Mechanisms of cell state transitions in zebrafish melanoma

This seminar will be held on Microsoft Teams. Please join with your video off and mikes muted. Email for more details.

Cellular heterogeneity characterises melanoma progression and therapy resistance. Recent advances have revealed an increasing number of melanoma cell states but little is understood about their function in vivo. We are using zebrafish models for discovery, live-imaging and functional investigation of cell states during melanoma progression and treatment to resolve the complexity of melanoma heterogeneity, reveal novel cancer biology and identify therapeutic targets.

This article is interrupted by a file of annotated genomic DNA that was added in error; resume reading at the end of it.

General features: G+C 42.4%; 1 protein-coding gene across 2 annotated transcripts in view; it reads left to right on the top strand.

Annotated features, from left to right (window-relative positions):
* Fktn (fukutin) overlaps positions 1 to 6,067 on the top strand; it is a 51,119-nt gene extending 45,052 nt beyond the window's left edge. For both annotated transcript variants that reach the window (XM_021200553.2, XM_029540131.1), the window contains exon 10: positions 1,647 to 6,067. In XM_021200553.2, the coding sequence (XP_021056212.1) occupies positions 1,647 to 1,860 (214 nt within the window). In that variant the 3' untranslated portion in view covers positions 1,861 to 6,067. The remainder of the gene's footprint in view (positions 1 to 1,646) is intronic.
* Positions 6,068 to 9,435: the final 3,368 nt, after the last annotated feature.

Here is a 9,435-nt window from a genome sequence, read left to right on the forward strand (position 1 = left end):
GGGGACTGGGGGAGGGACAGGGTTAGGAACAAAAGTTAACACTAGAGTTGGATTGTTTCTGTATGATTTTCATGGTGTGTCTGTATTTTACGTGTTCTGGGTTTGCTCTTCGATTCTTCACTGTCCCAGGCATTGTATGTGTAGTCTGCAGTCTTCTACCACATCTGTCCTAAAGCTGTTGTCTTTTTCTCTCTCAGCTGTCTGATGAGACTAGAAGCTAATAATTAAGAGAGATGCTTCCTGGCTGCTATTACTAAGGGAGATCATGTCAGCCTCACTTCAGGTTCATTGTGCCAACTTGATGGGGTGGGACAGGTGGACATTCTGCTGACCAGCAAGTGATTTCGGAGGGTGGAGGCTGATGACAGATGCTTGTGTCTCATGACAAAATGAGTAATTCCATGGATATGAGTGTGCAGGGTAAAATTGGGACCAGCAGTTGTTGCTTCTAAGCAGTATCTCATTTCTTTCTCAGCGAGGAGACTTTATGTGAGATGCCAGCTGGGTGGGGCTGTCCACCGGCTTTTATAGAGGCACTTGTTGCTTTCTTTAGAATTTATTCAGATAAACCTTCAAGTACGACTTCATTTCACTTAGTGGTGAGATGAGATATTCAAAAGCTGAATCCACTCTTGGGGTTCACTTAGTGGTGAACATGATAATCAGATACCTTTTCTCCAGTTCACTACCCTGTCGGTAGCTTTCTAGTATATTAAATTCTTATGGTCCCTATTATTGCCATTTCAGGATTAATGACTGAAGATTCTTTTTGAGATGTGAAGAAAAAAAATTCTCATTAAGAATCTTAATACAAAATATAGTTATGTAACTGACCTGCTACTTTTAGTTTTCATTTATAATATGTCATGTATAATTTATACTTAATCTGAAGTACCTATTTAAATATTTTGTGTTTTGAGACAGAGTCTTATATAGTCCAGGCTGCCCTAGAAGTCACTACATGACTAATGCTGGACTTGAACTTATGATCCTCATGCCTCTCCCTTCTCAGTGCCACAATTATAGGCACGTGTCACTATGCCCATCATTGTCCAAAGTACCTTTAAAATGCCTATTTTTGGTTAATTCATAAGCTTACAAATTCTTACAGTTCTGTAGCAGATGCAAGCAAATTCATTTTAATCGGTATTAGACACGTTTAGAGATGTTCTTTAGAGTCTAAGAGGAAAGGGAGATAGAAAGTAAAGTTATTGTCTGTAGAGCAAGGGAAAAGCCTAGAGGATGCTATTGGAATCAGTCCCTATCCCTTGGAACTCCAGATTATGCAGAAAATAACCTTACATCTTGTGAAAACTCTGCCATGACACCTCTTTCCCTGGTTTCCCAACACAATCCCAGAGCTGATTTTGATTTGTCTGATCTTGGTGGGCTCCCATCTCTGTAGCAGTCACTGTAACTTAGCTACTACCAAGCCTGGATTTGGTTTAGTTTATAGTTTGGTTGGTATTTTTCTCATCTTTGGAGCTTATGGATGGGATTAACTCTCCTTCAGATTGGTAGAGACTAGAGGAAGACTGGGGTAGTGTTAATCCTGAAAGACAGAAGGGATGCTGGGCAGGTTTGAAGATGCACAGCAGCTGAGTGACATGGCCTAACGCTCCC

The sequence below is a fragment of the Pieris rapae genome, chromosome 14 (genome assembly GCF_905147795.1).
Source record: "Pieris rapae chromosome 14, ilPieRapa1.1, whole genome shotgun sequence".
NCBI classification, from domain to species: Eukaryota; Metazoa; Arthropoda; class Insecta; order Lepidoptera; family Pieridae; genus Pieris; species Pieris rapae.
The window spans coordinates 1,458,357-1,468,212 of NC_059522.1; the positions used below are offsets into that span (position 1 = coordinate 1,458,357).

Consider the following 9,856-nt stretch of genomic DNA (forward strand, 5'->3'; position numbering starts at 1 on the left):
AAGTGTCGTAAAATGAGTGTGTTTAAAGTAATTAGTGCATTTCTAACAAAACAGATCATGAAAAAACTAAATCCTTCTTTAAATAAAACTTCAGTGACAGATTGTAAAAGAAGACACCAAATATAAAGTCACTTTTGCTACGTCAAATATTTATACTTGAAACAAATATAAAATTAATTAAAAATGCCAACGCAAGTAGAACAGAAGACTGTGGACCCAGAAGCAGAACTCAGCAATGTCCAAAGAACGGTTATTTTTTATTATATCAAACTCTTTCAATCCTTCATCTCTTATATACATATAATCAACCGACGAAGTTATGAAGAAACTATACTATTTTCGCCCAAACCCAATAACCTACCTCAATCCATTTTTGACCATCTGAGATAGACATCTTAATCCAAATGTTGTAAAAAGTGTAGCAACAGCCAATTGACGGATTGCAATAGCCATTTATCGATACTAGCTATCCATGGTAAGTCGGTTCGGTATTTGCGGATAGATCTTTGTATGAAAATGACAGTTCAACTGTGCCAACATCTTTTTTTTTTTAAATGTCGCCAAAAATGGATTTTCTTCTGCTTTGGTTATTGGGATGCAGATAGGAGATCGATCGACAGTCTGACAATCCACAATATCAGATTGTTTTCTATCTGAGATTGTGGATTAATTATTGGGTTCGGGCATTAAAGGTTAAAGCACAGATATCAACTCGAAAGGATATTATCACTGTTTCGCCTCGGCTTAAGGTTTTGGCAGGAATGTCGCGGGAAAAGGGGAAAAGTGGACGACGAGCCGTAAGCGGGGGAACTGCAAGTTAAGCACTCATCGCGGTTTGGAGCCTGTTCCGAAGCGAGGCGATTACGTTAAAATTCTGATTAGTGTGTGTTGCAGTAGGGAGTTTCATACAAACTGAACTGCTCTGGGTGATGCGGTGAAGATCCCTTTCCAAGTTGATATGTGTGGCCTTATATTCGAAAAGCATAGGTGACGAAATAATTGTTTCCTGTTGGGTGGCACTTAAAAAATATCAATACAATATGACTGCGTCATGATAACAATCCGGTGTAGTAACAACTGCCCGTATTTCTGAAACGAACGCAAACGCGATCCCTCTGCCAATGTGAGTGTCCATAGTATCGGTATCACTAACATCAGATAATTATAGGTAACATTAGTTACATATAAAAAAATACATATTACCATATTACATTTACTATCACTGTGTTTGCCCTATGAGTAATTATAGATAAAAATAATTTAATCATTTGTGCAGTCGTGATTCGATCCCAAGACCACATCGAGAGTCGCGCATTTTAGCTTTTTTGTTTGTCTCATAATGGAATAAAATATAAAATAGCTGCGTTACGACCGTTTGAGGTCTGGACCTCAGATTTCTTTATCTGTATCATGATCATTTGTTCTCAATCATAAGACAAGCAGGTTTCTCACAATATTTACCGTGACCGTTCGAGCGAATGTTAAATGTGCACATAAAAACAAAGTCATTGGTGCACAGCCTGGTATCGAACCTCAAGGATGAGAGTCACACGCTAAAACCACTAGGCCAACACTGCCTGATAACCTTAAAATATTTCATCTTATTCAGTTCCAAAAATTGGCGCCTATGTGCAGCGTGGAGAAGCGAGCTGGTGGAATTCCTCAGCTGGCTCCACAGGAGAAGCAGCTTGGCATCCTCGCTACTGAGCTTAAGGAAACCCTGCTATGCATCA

Liz Patton is a Professor and MRC Investigator at the MRC Human Genetics Unit, University of Edinburgh, UK. Professor Patton received a BSc Honours degree from King’s College at Dalhousie University, and a PhD from the University of Toronto, working with Mike Tyers to discover how E3 ubiquitin ligases control cell division. Following this, Liz received a Human Frontier Science Programme Postdoctoral Fellowship to work with Len Zon at Harvard Medical School, where she developed a zebrafish model for melanoma now used worldwide in melanoma research. Her lab uses chemical genetic approaches in zebrafish to discover new drug targets and drug-leads in melanoma biology. Professor Patton is an Editor in Chief at Disease Models and Mechanisms (Company of Biologists), and was the founding President of the Zebrafish Disease Models Society (2013-2015) and currently serves as Board member for Society for Melanoma Research. Professor Patton’s research is funded by the Medical Research Council and the European Research Council and Melanoma Research Alliance.